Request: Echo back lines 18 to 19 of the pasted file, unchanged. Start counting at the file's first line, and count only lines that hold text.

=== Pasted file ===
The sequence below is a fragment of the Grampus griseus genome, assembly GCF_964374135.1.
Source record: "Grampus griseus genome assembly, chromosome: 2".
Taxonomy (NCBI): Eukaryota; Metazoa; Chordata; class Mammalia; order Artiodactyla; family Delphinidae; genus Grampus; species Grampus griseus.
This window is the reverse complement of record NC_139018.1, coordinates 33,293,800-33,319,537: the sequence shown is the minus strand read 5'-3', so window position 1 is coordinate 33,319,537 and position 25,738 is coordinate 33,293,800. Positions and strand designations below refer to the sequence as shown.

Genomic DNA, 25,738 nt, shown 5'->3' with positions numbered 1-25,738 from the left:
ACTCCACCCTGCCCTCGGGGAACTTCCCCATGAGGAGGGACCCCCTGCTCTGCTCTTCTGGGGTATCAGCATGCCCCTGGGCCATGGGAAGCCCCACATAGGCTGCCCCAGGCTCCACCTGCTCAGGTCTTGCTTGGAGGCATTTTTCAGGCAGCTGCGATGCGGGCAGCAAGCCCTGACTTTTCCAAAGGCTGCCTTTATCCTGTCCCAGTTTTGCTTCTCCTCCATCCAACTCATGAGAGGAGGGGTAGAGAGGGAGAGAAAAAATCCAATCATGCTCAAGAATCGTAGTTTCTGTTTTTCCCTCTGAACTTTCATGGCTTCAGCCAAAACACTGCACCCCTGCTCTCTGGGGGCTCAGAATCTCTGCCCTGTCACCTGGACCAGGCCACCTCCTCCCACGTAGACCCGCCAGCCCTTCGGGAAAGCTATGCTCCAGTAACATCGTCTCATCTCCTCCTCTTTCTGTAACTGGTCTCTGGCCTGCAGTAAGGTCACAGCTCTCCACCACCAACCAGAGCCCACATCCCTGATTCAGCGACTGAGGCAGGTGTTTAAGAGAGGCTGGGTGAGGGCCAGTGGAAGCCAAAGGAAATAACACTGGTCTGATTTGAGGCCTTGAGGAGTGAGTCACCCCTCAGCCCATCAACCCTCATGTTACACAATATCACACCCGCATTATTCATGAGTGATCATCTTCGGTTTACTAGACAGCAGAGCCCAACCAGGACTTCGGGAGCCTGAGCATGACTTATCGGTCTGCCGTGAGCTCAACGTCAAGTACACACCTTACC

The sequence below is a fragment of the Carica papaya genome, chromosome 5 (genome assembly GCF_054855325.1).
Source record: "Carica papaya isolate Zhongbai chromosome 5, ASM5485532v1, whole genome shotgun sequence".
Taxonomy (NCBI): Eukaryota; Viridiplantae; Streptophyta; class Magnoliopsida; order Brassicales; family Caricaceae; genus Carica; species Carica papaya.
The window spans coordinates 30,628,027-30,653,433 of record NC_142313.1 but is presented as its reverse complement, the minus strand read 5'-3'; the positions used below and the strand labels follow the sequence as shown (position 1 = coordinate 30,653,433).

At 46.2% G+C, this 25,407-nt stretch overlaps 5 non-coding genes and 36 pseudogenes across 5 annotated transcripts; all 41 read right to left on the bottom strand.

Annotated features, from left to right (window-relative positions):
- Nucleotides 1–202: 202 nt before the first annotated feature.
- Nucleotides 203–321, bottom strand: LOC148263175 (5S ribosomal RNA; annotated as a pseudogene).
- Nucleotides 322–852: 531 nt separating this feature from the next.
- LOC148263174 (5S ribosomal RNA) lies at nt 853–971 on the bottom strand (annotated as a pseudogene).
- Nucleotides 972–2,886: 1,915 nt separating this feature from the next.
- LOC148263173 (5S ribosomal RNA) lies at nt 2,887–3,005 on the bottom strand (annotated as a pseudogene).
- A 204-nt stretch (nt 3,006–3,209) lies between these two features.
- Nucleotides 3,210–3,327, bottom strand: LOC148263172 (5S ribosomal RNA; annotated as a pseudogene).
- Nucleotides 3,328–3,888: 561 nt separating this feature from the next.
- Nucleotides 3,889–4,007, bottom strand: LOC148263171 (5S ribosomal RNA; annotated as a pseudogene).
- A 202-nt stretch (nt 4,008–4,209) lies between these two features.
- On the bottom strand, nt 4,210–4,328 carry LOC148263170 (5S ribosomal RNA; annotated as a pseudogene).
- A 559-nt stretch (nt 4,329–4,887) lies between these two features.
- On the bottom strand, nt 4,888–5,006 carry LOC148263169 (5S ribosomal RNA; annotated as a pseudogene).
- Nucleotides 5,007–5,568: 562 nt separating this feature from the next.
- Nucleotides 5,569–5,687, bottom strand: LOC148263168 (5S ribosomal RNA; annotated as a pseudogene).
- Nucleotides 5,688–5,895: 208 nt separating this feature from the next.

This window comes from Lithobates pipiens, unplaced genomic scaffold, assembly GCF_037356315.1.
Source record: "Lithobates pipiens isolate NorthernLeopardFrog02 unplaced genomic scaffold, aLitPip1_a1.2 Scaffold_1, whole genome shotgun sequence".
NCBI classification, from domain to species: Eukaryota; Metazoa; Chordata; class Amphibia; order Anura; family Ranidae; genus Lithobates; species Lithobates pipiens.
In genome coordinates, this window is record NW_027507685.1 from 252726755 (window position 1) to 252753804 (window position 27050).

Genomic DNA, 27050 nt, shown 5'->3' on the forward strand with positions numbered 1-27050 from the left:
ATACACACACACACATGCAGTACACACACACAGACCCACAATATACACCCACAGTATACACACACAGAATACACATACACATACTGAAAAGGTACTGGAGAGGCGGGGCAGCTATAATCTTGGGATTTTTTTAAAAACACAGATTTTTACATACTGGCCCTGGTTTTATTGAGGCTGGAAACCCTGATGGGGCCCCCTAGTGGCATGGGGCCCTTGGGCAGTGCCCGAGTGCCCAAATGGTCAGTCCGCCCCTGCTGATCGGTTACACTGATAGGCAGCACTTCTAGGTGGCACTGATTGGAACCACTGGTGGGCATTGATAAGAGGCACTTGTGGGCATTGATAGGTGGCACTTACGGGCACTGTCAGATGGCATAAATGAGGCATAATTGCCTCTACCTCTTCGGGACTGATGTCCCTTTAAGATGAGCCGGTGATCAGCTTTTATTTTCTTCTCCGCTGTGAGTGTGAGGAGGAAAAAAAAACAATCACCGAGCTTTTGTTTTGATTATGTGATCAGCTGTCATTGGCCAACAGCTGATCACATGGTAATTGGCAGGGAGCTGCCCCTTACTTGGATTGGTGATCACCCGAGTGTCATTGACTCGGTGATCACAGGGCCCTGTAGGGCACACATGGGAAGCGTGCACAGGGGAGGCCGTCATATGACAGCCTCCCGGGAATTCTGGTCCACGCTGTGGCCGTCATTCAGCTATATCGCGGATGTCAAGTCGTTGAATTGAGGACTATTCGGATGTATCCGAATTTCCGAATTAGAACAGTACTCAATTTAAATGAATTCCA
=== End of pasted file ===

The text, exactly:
- LOC148263173 (5S ribosomal RNA) lies at nt 2,887–3,005 on the bottom strand (annotated as a pseudogene).
- A 204-nt stretch (nt 3,006–3,209) lies between these two features.